Since the Columbia Library has Lars T. Lih’s “Lenin rediscovered: ‘What is to be done?’ in context”, I will have more to say after reading it. However, at this point I’d like to make some observations on the reviews that appear in the latest International Socialism journal and in “The Weekly Worker”, the newspaper of the Communist Party of Great Britain.
The first publication is produced by the Socialist Workers Party that was founded by the late Tony Cliff on the principles of state capitalism and is now the largest left group in Great Britain . Although it has paid some lip-service to breaking with democratic centralism, the SWP still retains much of the “Leninist” baggage of the past 90 years designed to be made more palatable through a “socialism from below” sugar coating.
On the other hand, the CPGB (despite the name, it has never had any connection with the Kremlin-based movement) is a tiny group that largely exists as a gadfly presence on the left with a particular obsession with the SWP. To its credit, the CPGB has written many interesting things about the organizational question over the years. Despite this, it seems to have little understanding about party-building, which is as much of an art as it is a science. If I were the leader of this group, the first thing I’d do is drop the name Communist Party and the hammer-and-sickle icon from the home page of their website, but that’s none of my business.
My interest in reviewing these reviews is basically to see how sections of the left are reacting to a challenge that has been put forward on the question of what democratic centralism, Leninism, etc. really mean. I have written numerous articles on the Internet but there have been books as well, including Paul LeBlanc’s “Lenin and the Revolutionary Party” that is referred to in the International Socialism review. LeBlanc was a member of the American SWP during my tenure, but has since moved on to an academic career and membership in Solidarity. Around 6 or 7 years ago, he still believed that the American SWP of James P. Cannon was a model for a revolutionary party. He probably still does today, although his efforts to reconstruct one appear largely theoretical rather than practical. Volume one of American SWP leader Barry Sheppard’s memoir also endorses the idea that Cannon’s party was virtually flawless, but he surely will have to come to terms in volume two with whether its organizational principles have anything to do with its subsequent degeneration into a sect-cult. LeBlanc explains this evolution in terms of psychology, but I think it has more to do with methodology. Basically, any group that is predicated on assuming the power and influence of Lenin’s party on the basis of a set of ideas and a mechanical application of “democratic centralism” is on the road to ruin. Groups like the American SWP of the 1960s and 70s and the British SWP of today are distinguished by being exceptions to this rule, at least on a temporary basis.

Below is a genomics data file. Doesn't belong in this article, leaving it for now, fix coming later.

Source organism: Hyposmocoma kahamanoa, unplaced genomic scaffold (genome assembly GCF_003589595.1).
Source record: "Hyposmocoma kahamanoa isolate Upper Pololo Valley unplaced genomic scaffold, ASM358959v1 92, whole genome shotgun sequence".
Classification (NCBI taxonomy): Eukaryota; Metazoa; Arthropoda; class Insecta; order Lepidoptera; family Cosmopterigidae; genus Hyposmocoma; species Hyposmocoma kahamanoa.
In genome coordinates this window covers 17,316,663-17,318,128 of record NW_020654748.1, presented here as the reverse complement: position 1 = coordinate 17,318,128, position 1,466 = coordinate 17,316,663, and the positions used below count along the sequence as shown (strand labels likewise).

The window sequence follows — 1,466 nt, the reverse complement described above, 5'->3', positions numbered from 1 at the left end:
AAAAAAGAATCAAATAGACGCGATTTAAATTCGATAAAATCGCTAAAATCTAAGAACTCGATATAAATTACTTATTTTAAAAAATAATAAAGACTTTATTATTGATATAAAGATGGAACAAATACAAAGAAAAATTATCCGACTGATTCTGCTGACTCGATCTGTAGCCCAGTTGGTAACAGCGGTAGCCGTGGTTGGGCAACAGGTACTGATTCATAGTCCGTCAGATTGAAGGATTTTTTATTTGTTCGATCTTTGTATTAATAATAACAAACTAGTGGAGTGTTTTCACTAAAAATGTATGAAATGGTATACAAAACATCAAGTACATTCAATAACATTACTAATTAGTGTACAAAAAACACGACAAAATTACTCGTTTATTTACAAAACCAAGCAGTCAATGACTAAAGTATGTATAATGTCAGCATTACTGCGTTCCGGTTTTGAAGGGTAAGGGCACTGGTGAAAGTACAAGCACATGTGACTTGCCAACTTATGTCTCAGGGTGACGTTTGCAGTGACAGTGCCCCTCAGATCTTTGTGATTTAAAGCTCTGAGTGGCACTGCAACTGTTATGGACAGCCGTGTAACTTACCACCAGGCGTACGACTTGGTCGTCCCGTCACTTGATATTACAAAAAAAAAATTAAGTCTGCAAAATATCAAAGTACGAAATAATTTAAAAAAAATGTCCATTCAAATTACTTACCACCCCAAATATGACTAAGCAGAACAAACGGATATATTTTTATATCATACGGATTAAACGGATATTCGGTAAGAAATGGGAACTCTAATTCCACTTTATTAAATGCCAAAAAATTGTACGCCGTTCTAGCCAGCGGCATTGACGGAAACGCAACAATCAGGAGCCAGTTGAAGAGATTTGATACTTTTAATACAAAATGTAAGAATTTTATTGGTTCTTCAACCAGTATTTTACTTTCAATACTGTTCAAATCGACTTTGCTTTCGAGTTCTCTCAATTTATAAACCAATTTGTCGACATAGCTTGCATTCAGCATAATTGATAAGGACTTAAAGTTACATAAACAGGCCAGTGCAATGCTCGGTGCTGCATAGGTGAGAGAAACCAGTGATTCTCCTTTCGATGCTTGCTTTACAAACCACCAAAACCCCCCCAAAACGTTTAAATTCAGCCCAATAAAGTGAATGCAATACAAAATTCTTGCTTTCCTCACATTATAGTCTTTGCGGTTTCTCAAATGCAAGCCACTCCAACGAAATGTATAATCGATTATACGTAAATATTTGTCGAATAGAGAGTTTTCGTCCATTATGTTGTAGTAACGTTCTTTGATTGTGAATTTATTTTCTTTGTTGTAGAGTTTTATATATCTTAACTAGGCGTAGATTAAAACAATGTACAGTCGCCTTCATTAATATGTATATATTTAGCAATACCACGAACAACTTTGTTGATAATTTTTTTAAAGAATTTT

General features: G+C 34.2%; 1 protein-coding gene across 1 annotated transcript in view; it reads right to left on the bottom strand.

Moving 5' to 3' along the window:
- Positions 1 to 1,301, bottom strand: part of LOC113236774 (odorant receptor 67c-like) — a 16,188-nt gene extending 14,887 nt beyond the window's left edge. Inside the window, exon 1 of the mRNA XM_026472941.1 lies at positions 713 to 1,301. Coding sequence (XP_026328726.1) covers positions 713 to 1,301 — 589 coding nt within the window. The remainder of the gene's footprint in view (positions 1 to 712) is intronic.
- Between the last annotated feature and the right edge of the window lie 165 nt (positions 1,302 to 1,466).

The International Socialism review was written by Paul Blackledge and is titled “What was Done“. According to Blackledge, “Lih’s basic argument is that Lenin sought to apply in Russia the model of socialist organisation that had proved so successful in Germany.”
This is what I wrote in the early 1990s in an article titled “Lenin in Context“:
It is essential to understand is that the whole purpose of the convention at which this historic split took place was to form a party where none existed. It was Lenin and Plekhanov’s intention to form a new social-democratic party on the model of the Western European parties. It was not, as our contemporary “Marxist-Leninists” believe, an initiative to innovate some new “democratic-centralist” type of party. Plekhanov was the father of Russian Marxism and Lenin considered himself a disciple of Plekhanov. In the articles leading up to the convention, Lenin continuously pointed to the example of Kautsky’s party in Germany as something Russian socialists should emulate.
Now I have to confess that I did not come to these conclusions totally on my own. I was simply repeating the case made by Neil Harding in the early chapters of “Lenin’s Political Thought,” an essential text for understanding what Lenin really stood for. Unfortunately, Harding has demonstrated a certain susceptibility to anti-Communism in “Leninism”, his most recent book written in 1996. Against the preponderance of all evidence, including Lenin’s will, Harding argues that Stalinism is merely a continuation of Leninism (as if that term had any real meaning.)